UPDATE: Scroll to the bottom of this post to see a response from Durham Public Schools security director Tina Ingram.
Last week a students at Southern High School was charged with carrying a loaded gun to school. In tomorrow's Durham News we're following up with a story that shows crime and violence in Durham Public Schools rose 20 percent last year from the previous year.
There are 17 acts that school systems must report to the state Department of Public Instruction. Those reports are available to the public on the department's web site. The incidents that must be reported included possesson of drugs, alcohol and/or weapons, various kinds of assault and arson, among other incidents.
In 2007-08, DPS reported 388 total acts. That was up 20 percent from 322 acts in 2006-07, according to the data. Statewide, reported incidents of crime and violence rose just 1 percent.
Weapons possession, which started us on the story and can include anything from box cutters to handguns, accounted for 147 incidents last school year in the Durham Public Schools. That was up 12 percent from the previous year's 131 incidents.
Of course higher numbers can mean a bigger problem or just a better job of discovering problems. We've called DPS security director Tina Ingram this morning to ask her what she makes of the statistics. [SEE UPDATE BELOW]. We'll also have more on this story in tomorrow's Durham News. In the meantime, what questions do you have about our local schools' safety? Tell us now and we'll share your questions with Ingram.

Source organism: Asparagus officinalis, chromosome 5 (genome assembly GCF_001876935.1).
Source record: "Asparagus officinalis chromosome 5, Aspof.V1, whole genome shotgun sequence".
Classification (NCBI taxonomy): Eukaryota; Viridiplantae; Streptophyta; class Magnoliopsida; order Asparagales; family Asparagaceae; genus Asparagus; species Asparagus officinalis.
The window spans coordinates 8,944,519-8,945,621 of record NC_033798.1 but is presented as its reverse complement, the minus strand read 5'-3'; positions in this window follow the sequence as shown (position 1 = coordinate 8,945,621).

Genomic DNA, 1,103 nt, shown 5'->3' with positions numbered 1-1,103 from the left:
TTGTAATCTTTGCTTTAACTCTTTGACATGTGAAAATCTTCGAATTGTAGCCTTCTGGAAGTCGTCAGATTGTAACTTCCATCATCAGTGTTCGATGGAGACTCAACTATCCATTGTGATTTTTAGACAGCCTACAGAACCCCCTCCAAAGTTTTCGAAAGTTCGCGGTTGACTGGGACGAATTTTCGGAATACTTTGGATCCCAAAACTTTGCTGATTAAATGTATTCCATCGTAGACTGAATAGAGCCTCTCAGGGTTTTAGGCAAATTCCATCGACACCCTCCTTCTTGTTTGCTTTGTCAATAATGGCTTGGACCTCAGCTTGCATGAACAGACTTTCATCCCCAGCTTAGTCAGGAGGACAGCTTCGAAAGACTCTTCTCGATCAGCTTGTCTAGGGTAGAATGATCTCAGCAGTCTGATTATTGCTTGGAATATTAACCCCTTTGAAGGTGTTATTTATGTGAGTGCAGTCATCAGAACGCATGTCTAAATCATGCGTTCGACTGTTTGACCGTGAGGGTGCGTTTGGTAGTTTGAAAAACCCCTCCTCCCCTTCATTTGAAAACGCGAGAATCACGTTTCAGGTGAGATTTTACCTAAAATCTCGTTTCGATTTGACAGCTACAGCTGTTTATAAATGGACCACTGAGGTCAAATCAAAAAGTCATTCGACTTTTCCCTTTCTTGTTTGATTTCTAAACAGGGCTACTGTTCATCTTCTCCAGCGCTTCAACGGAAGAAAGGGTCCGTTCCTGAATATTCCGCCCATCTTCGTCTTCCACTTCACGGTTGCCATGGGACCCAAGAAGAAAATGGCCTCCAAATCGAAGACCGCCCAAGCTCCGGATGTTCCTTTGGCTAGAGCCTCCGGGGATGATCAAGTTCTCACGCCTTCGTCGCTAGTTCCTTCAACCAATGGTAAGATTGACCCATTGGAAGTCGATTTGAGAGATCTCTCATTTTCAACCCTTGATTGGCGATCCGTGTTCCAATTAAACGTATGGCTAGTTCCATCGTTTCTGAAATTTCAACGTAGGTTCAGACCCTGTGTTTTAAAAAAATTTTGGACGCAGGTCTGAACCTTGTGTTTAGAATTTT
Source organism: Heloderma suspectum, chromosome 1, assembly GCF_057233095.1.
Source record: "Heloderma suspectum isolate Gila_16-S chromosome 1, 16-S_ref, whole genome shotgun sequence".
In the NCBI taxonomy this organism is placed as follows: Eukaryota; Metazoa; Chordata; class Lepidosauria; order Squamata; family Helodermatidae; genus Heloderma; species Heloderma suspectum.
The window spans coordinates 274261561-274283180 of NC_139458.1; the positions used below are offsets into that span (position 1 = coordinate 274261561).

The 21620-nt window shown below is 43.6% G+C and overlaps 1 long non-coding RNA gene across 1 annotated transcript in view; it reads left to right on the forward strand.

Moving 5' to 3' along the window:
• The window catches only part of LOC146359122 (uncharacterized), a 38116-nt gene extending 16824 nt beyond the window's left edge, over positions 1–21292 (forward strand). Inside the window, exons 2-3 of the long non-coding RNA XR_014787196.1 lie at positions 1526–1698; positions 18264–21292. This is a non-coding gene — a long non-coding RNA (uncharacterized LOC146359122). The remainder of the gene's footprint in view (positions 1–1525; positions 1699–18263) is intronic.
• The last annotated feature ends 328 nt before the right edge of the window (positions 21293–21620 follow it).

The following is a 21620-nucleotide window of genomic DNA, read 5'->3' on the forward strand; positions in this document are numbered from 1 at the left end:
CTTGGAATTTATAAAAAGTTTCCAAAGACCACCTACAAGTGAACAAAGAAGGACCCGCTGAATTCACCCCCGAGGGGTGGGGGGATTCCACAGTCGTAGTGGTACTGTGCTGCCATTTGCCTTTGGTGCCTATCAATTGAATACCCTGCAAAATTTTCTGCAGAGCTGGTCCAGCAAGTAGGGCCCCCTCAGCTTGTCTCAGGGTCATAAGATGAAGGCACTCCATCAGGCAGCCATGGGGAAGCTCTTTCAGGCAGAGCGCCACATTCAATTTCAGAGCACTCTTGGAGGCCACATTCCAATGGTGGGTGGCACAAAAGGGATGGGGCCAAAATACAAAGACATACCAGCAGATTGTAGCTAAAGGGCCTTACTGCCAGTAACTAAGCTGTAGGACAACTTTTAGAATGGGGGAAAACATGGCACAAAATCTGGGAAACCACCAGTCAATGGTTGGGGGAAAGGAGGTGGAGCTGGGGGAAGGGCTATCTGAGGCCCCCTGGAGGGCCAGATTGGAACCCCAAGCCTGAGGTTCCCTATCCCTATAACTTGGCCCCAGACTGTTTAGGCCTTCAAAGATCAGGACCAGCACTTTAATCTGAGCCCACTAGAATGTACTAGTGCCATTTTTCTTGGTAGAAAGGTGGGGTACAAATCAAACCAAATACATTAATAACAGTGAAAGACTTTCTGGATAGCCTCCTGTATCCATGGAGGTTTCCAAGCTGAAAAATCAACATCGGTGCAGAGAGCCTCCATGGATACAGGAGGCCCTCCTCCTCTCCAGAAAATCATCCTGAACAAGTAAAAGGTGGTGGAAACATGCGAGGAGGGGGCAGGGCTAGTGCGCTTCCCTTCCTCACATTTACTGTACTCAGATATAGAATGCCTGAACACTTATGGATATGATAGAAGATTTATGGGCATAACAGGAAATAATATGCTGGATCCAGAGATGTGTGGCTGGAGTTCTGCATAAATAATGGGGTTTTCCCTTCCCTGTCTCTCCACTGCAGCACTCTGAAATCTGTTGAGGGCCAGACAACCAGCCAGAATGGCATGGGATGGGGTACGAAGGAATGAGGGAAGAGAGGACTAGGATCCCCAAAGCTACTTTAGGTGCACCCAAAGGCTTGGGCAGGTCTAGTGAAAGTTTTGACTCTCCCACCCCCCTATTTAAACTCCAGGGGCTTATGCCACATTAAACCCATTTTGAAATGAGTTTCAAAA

UPDATE: Good information from security director Tina Ingram just now on the phone. She agrees the numbers alone don't tell whether Durham has a growing problem or is just detecting more incidents. But she did say last year's spike reflects the first year metal detectors were added to the middle schools. Before that, the detectors were at high schools only.
"We did expect to have an increase because we were looking for the contraband more aggressively and more frequently," she said.
I asked for a breakdown showing a) how many of DPS incidents last year were at the middle school level and b) what types of weapons were involved in the incidents. She said those are also available on the state web site, which I'll try to look later today.